T 0084/04 () of 5.2.2007

European Case Law Identifier: ECLI:EP:BA:2007:T008404.20070205
Date of decision: 05 February 2007
Case number: T 0084/04
Application number: 96924398.9
IPC class: D04H 1/60
Language of proceedings: EN
Download and more information:
Decision text in EN (PDF, 30.329K)
Documentation of the appeal procedure can be found in the Register
Bibliographic information is available in: EN
Versions: Unpublished
Title of application: Bonding fibrous batts with thermosetting fiber-binders of certain epoxy resins
Applicant name: Ramcon-Fiberlok, Inc.
Opponent name: DuPont Performance Coatings GmbH & Co.KG
Board: 3.2.06

Headnote

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Relevant legal provisions:
European Patent Convention 1973 Art 54
European Patent Convention 1973 Art 56
European Patent Convention 1973 Art 100(c)
European Patent Convention 1973 Art 114
European Patent Convention 1973 Art 123(2)
European Patent Convention 1973 R 55(c)
Keywords: Admissibility of opposition - yes
Admissibility of fresh grounds of opposition - yes
Inventive step - no
Catchwords:

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Cited decisions:
G 0001/93
T 0934/99
T 0453/89
T 0279/88
T 0222/85
T 0925/91
T 0736/95
Citing decisions:
-

Summary of Facts and Submissions

I. The appeal is from the decision of the Opposition Division posted on 28 October 2003 to maintain European patent No. 0 897 431 as amended, granted in respect of European patent application No. 96 924 398.9. Claim 1 maintained granted and reads as follows:

"A process for producing a bonded, non-woven, batt of fibers comprising the steps of:

I. providing a dry, solid, particulate, latent-cross-linkable thermosetting, fiber-binder which is an intimate mixture of:

A. a solid epoxy resin having

(a) epoxide groups of Formula I:

FORMULA

(b) an epoxide equivalent weight of above 500;

(c) a glass transition temperature above about 40ºC;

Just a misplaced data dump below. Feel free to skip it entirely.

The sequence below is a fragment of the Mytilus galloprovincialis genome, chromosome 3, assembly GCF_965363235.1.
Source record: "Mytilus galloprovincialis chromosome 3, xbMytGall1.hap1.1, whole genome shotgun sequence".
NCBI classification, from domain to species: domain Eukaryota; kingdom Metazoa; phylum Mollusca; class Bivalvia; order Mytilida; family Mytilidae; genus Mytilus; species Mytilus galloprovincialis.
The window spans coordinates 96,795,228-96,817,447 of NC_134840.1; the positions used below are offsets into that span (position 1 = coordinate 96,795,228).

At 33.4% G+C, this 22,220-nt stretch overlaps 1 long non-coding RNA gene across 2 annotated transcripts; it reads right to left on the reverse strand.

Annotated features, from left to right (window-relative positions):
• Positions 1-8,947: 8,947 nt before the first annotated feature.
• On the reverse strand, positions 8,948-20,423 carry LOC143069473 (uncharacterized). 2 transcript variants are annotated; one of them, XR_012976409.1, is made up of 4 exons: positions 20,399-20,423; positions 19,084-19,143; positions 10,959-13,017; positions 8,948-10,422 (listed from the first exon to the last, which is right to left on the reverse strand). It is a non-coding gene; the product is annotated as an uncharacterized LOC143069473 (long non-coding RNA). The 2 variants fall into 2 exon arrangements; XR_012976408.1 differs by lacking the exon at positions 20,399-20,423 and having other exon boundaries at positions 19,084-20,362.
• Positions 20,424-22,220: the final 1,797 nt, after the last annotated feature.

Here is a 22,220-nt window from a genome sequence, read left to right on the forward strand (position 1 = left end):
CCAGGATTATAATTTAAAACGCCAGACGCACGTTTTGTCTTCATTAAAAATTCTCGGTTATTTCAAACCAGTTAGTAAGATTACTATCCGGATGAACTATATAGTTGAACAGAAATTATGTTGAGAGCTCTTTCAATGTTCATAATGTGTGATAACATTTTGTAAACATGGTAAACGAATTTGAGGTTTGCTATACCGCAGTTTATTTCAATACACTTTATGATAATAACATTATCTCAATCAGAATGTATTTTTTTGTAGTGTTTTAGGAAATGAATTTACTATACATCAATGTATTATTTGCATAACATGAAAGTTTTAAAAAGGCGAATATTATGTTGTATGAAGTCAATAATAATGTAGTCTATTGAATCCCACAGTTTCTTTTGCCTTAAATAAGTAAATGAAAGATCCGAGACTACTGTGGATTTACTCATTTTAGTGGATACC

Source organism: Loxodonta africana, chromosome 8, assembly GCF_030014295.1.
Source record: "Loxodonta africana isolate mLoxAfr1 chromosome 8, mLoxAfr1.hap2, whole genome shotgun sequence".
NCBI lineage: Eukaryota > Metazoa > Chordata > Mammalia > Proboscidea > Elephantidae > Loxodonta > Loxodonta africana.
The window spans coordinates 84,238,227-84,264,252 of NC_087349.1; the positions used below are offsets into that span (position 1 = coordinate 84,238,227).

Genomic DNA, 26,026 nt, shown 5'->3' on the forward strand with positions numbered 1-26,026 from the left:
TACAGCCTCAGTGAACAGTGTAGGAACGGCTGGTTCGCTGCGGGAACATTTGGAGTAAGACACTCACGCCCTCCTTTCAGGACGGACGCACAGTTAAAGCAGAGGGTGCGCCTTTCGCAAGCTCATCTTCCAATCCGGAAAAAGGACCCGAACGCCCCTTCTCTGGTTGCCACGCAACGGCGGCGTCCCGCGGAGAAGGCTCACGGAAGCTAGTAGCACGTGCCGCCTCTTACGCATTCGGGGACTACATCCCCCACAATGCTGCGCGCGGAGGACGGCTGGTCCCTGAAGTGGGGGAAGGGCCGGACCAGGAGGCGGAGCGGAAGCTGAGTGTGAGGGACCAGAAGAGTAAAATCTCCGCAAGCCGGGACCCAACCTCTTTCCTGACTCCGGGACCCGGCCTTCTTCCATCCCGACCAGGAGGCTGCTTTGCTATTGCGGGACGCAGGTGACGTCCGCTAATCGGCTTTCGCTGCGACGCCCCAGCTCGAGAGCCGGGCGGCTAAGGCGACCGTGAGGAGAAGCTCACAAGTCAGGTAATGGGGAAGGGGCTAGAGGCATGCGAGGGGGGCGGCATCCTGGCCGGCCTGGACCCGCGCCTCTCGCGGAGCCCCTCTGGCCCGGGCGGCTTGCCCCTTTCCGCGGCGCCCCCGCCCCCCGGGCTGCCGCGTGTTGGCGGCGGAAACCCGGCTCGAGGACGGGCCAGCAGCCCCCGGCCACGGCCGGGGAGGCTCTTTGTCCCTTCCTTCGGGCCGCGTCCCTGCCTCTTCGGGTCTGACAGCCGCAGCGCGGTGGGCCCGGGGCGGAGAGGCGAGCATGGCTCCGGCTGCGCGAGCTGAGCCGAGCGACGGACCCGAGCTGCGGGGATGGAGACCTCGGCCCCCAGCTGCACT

(d) a melting point above about 70ºC; and

B. a coreactive effective amount of a cross-linking agent which reacts with the epoxide groups of the epoxy resin, wherein the fiber-binder is substantially free from solvents for the epoxy resin and for the cross-linking agent, wherein the equivalent ratio, A:B, of (a) the epoxy resin to (b) the cross-linking agent is from about 1.3:1 to about 1:1.3, and wherein the fiber-binder is substantially anhydrous, and wherein the fiber-binder has a softening point of about 40 to about 160ºC, and wherein the fiber-binder has a glass plate flow of about 14 to about 150 mm , and wherein the fiber-binder has a particle size from about one to about 200 microns; and then

II. contacting fiber-binding amounts of the fiber-binder with the fibers to form a raw batt with the fiber-binder loosely adhering to the fibers of the batt; and then

III. heating the raw batt to a cross-linking temperature above the melting point of the fiber-binder but below the scorching of the fibers thereby melting the fiber-binder whereupon the fiber-binder flows to intersections of the fibers and subsequently the cross-linking agent reacts with the epoxide groups of the epoxy resin thereby converting the raw batt into a hot cross-linked batt, wherein the heating of the raw batt is done at a temperature of about 100 to about 240ºC for a sufficient time from about 20 seconds to about 10 minutes at an adequate temperature; and then

IV. cooling the hot cross-linked batt."

II. In the decision under appeal the Opposition Division considered that the patent as amended according to the second auxiliary request met the requirements of the EPC, in particular those of novelty and inventive step having regard to the prior art disclosed in:

D1: WO-A-96/16218

D2: Data Sheet Shell Resins Epikote 3003

D3: WO-A-95/30034

D4: The Science of Powder Coatings by David A. Bate pages 260-261, 149

III. Appellant I (Opponent) and Appellant II (Patentee) both lodged an appeal, received at the EPO on 23 December 2003 and 29 December 2003, respectively, against this decision and simultaneously paid the appeal fee. The respective statement setting out the grounds of appeal was filed on 25 February 2004 by Appellant II and on 1 March 2004 by Appellant I.